Sportscaster-turned-meteorologist goes viral for joking at work: NPR


Pedestrians navigate a snowy sidewalk in Chicago on Thursday. Severe winter has affected tens of millions of people in the United States

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Pedestrians navigate a snowy sidewalk in Chicago on Thursday. Severe winter has affected tens of millions of people in the United States

Scott Olson/Getty Images

“I have good news and I have bad news,” television sportscaster Mark Woodley said while reporting on the winter storm in eastern Iowa on Thursday. “The good news is I can still feel my face,” he said. “The bad news is that I kind of wish I couldn’t.”

A video of Woodley making such jokes at work, working for a local NBC station, KWWL news, in Waterloo, went viral on Twitter after he was recruited to help the station cover a blizzard for a day.

The popular tweet, posted by Woodley himself, features a compilation video of Woodley making jokes while reporting the weather from outside the KWWL building. It has over 180,000 likes and has been viewed over 25 million times since Woodley posted it on Thursday morning.

He brought the humor he usually uses on his own show — the one he referenced when he joked, “Can I go back to my regular job?” – to cover the storm.

“It’s a very long show,” he said as he prefaced the 3.5-hour show. “Tune in for the next two hours to watch me get grumpier and grumpier.”

He says he woke up at 2:30 a.m. to report his first hit on the air that day, which was at 4:34 a.m. “I don’t know how you get up at this time every day”, he said in a chat with Ryan Witry, co-anchor of KWWL’s Today in Iowa. “I didn’t even realize it was also 3:30 am until today!”

Woodley told NPR he tweeted the video thinking maybe 20 to 30 people would give him a heart.

“I don’t have a lot of Twitter followers,” Woodley said. “The tweet I sent before this one had – and still has – five likes on it.” (The tweet had 10 likes, when last checked by NPR.)

Within hours, accounts with far more followings, such as director Judd Apatow and former NBA player Rex Chapman, had retweeted his message. “

That’s when it all started to go crazy,” Woodley said. “It was amazing.”

He wants people to know the video is a supercut and does not reflect the rest of his live coverage during the dangerous weather event.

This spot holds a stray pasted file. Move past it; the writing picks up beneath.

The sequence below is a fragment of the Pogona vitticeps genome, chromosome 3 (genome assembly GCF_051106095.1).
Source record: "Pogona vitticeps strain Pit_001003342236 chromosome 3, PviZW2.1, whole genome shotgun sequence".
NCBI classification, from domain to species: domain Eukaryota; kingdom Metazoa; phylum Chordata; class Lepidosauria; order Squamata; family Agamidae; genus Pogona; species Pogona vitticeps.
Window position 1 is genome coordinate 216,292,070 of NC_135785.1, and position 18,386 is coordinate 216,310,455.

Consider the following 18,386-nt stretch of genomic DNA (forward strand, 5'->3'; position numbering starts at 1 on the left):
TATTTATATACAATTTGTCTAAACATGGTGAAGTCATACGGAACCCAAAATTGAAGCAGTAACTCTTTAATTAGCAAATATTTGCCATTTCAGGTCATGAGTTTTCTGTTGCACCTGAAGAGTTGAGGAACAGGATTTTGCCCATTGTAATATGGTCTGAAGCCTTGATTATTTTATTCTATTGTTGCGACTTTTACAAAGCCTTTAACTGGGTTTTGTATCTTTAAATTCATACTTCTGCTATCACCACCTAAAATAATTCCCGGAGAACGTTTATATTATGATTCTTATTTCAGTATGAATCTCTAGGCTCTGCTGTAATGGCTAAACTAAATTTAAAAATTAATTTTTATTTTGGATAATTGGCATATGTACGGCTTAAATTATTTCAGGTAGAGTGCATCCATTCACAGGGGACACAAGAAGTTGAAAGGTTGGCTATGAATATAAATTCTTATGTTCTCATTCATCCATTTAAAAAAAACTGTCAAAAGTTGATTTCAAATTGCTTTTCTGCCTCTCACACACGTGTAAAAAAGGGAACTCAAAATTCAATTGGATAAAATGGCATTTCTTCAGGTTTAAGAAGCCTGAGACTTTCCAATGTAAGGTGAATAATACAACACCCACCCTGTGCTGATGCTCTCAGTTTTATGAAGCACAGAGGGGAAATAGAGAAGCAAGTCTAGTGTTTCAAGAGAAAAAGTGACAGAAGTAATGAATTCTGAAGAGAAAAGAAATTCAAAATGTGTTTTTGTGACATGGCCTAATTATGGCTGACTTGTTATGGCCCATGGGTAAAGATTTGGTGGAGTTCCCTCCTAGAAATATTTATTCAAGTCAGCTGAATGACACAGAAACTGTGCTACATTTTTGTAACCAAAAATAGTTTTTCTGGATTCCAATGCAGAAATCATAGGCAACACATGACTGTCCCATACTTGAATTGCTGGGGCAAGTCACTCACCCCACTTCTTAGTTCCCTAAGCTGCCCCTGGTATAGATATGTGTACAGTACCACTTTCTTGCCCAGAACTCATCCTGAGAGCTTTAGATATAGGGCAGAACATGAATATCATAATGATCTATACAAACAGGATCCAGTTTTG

“I know there are people out there working hard. Getting the plows working, making sure people can get to work. I know it’s a serious storm,” he said. “The rest of those reports, you know, reflected those things. … I just want people to know that I didn’t think it was entirely a joke.”

Woodley, who has covered the sport for around 20 years, stepped in to report on other topics when needed.

“We reflect, I think, many industries across the country that since the pandemic have struggled to get people back to work,” he said. “So people are getting into areas they normally wouldn’t.”

In fact, Woodley said he filmed most of his live action shots himself that morning before his manager got to work. He was alone in the street, delivering his jokes to the camera.

John Huff, the station’s vice president and general manager, helped behind the scenes when he arrived.

“All I was concerned about at first was getting Mark into the building right after each of his live reports,” Huff told NPR in an emailed statement. “Contrary to what some thought, we didn’t leave it outside for the entire 3.5 hours!”

Huff explained that he and the station’s news director, Andrew Altenberger, had considered having Woodley report more conventionally, but decided the humor gave the coverage a “unique element”.

Despite Woodley’s viral success, KWWL did not ask him to cover the weather again – which, due to the shift’s early call time, Woodley said is a relief.

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